Beginning in the 1960s, Chances Are's themes include being different, the celebration of being an outsider, seeing oneself from outside of the “norm”, and the interior conflicts of “coming out” within a continuum as a (gay) male in a straight world. These observations are set within the flux and instability of a period of great social change, but which are often viewed in retrospect as consistent and definable. Being straight or being gay can also be viewed in a similar way within the wider culture’s need to set up a sexual binary and force sexual “choice” decision-making for the benefit of the majority culture. Through the device of the fleeting moment, the stories interrogate the certainties and uncertainties of the “norms” of modernity. The stories, scripted scenes, poetry and short interjections congeal to take the reader along with the author from the complexities, concerns and confusions of his life in the 1960s onward through the following decades, seeking resolution, or at least less confusion!

This is not previously "unpublished" material in the sense of academic papers with scientific breakthroughs seeking justification by peers through journal or book publication. Heavens no! The compilation of stories in Chances Are resemble in a way how Charles Dickens wrote (and rewrote) his stories.  His novels, most of them published in monthly or weekly instalments, pioneered the serial publication of narrative fiction. He thus first produced sections of his novels for publication in weekly papers for a general audience.  He then frequently lectured and performed the stories extensively to enraptured audiences throughout the county.  After this, his novels were finally taken up by his publishers and printed as books. Any publisher with an understanding of writing as this kind of creative process will grasp this very similar journey for the development of the narrative material for Chances Are.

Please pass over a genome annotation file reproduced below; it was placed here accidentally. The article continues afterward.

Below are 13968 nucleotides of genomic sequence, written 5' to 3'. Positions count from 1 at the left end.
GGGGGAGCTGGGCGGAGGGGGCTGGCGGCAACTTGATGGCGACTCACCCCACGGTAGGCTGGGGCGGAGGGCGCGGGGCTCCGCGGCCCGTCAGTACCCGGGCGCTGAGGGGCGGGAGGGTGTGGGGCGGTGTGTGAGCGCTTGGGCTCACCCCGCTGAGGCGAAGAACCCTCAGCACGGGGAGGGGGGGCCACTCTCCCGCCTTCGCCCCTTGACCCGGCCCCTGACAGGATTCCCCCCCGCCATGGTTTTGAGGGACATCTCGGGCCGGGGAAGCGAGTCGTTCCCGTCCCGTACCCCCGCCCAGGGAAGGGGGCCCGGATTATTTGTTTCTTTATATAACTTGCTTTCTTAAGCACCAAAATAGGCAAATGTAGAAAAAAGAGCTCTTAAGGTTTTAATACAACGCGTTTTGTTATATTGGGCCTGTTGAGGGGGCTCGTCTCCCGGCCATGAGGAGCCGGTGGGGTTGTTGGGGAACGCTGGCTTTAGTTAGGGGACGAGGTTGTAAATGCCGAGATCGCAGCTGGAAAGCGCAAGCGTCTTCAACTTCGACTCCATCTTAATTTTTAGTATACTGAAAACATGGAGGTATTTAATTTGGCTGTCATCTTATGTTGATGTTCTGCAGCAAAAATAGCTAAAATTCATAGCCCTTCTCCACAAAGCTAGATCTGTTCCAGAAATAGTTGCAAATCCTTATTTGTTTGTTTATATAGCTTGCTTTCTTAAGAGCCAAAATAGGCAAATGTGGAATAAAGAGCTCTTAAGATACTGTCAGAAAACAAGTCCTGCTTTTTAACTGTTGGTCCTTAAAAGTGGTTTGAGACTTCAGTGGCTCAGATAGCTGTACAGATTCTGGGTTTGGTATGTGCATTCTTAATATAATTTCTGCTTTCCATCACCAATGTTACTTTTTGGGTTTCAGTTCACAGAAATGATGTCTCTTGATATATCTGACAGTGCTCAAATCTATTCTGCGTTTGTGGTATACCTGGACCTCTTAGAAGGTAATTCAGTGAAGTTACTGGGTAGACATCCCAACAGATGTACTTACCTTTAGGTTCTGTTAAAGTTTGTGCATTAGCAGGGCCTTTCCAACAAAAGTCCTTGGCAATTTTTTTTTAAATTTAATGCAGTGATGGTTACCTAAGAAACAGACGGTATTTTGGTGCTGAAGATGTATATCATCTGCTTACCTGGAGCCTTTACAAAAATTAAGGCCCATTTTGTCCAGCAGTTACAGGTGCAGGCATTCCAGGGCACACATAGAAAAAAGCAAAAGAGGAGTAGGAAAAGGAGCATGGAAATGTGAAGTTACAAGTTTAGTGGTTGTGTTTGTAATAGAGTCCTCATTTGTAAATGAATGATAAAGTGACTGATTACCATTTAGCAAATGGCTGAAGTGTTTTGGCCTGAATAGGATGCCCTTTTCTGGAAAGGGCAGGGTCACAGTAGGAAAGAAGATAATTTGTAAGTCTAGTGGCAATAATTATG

"A Summer Holiday, Three Books and a Story. "More than 46K have read this story on KIPWORLD. …

I hope that by sharing these stories with a wider audience in book format, readers are encouraged to look at their lives in their own particular way and produce creative outputs from them.

There is a magical quality in listening to a story.  We listen because we want to know how a life can be different from our own, or how it can be exactly the same.  Stories compel us to compare.

If anyone is aware of a publisher or editor who might be interested, please have them contact me: Any help is gratefully appreciated!

Thursday 3 December 2020

After the Storm

After the Storm

(A Poem for the Post-Trump and Post-Covid Era) 

Calm the waters back into their banks.

Follow a few good women.

For it is they, in times of trouble,

who innately know what first needs mending.

Fell the falling trees and collect their branches.

Repair the lanes and quiet the animals.

Gather the children and begin to tell them stories again.

Be restored by the sky’s electric clear-blue air.

Then share that breath with both friend and foe.

For it is nature, both human and otherwise, 

That will begin to make things right again.

© Kip Jones 2020

Tuesday 1 December 2020

Tiny Covid Moments

“Like endless rain into a paper cup”. 

Went to the bins with a big bag of leaves. On the way, a young man came towards the bins with a bucket of leaves as well. Something in common. We chatted about leaves. And gutters, and such things.It was such a treat to engage in conversation, particularly with a stranger. I introduced myself and offered my hand. He shook mine and said, "I'm Adam". 

I realised later that we had sinned, crossed into a no-go area without protecting ourselves in our excitement for communion. 

Life is never easy on this lonely planet.

Ocado delivery came in the twilight last night. A tall young delivery guy walked up to my door, his hand outstretched, and my missing silver chain bracelet in his hand.

"Did you lose this?" he said.